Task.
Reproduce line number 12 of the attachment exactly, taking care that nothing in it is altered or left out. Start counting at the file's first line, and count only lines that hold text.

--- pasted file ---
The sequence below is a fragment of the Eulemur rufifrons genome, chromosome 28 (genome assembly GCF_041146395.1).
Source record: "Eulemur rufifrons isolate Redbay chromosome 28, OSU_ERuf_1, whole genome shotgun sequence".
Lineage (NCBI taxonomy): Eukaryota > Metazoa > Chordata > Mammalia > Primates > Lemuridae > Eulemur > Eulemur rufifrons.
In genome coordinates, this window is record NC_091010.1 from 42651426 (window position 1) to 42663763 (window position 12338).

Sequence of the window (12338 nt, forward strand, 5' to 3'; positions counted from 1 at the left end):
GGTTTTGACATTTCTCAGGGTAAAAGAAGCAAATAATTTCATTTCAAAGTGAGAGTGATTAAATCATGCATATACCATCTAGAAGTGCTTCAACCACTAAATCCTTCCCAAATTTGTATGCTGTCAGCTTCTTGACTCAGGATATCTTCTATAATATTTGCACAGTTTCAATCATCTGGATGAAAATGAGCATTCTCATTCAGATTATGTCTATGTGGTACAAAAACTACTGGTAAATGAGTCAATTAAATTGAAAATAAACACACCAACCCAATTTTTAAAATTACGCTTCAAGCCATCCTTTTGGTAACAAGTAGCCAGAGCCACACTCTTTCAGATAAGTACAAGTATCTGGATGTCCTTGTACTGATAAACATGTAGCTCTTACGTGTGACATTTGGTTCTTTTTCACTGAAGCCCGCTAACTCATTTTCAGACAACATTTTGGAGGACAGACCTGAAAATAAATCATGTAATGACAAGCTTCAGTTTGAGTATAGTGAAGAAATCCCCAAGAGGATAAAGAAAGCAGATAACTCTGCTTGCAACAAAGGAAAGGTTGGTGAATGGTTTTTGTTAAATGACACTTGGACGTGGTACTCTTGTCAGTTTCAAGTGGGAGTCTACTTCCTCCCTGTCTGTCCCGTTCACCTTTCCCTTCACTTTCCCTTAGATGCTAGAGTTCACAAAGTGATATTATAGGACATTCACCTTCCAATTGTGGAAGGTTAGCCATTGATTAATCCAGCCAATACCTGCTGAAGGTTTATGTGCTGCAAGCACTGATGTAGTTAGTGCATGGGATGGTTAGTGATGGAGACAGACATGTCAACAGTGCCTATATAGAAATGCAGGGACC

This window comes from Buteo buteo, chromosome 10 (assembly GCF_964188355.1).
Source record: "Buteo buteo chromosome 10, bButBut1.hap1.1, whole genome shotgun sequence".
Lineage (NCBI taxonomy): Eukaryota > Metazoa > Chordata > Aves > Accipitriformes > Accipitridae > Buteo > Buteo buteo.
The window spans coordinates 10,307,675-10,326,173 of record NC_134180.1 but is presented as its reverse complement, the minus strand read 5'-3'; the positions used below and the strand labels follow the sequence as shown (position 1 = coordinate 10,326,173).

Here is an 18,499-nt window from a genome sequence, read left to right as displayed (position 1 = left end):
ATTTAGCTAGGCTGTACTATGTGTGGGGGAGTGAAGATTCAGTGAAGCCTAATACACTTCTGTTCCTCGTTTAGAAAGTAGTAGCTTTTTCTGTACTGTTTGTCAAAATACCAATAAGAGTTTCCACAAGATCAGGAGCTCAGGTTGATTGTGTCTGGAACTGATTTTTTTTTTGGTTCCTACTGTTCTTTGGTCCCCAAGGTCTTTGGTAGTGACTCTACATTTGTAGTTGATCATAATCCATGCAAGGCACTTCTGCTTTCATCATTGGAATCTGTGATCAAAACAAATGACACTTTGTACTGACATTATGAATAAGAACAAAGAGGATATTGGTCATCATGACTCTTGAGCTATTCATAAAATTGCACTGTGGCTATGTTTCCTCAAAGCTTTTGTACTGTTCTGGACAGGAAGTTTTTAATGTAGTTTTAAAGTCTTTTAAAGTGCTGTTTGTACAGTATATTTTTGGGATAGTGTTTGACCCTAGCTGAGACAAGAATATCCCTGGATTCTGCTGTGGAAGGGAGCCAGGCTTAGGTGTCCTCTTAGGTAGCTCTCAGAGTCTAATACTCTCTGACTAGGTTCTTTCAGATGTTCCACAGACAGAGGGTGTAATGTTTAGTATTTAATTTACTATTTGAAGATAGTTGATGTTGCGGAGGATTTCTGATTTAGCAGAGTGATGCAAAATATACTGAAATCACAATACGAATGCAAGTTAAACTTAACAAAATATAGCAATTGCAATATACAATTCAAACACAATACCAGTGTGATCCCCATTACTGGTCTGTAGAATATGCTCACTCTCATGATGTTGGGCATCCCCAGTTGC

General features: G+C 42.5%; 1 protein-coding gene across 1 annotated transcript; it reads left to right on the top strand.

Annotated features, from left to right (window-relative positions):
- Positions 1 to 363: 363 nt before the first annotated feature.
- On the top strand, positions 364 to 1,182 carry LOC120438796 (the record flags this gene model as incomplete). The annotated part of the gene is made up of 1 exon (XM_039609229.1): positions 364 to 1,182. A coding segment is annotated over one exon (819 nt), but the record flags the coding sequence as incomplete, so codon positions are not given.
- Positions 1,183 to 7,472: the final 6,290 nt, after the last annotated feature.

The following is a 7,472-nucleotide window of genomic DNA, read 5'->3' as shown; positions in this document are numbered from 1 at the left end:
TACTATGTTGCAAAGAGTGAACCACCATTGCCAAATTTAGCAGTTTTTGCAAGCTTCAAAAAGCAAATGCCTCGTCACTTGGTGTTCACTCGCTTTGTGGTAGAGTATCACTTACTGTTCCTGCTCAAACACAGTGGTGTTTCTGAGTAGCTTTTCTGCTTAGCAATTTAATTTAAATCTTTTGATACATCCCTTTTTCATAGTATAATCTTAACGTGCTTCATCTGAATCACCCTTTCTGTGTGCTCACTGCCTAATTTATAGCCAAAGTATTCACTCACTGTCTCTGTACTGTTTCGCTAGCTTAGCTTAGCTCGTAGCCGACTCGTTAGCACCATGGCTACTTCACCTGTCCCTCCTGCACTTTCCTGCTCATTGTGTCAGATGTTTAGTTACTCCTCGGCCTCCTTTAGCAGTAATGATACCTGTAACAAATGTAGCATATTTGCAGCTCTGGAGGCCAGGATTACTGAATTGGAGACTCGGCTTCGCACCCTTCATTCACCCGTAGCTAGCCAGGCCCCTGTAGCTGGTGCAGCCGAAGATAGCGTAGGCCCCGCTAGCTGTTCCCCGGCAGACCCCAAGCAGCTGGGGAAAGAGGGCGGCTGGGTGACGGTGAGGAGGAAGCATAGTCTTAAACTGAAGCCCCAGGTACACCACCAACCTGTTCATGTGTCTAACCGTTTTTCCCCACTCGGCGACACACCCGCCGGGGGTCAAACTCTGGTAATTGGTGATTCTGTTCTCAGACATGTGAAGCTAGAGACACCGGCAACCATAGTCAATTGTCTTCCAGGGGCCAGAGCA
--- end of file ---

ATTTAGCTAGGCTGTACTATGTGTGGGGGAGTGAAGATTCAGTGAAGCCTAATACACTTCTGTTCCTCGTTTAGAAAGTAGTAGCTTTTTCTGTACTGTTTGTCAAAATACCAATAAGAGTTTCCACAAGATCAGGAGCTCAGGTTGATTGTGTCTGGAACTGATTTTTTTTTTGGTTCCTACTGTTCTTTGGTCCCCAAGGTCTTTGGTAGTGACTCTACATTTGTAGTTGATCATAATCCATGCAAGGCACTTCTGCTTTCATCATTGGAATCTGTGATCAAAACAAATGACACTTTGTACTGACATTATGAATAAGAACAAAGAGGATATTGGTCATCATGACTCTTGAGCTATTCATAAAATTGCACTGTGGCTATGTTTCCTCAAAGCTTTTGTACTGTTCTGGACAGGAAGTTTTTAATGTAGTTTTAAAGTCTTTTAAAGTGCTGTTTGTACAGTATATTTTTGGGATAGTGTTTGACCCTAGCTGAGACAAGAATATCCCTGGATTCTGCTGTGGAAGGGAGCCAGGCTTAGGTGTCCTCTTAGGTAGCTCTCAGAGTCTAATACTCTCTGACTAGGTTCTTTCAGATGTTCCACAGACAGAGGGTGTAATGTTTAGTATTTAATTTACTATTTGAAGATAGTTGATGTTGCGGAGGATTTCTGATTTAGCAGAGTGATGCAAAATATACTGAAATCACAATACGAATGCAAGTTAAACTTAACAAAATATAGCAATTGCAATATACAATTCAAACACAATACCAGTGTGATCCCCATTACTGGTCTGTAGAATATGCTCACTCTCATGATGTTGGGCATCCCCAGTTGC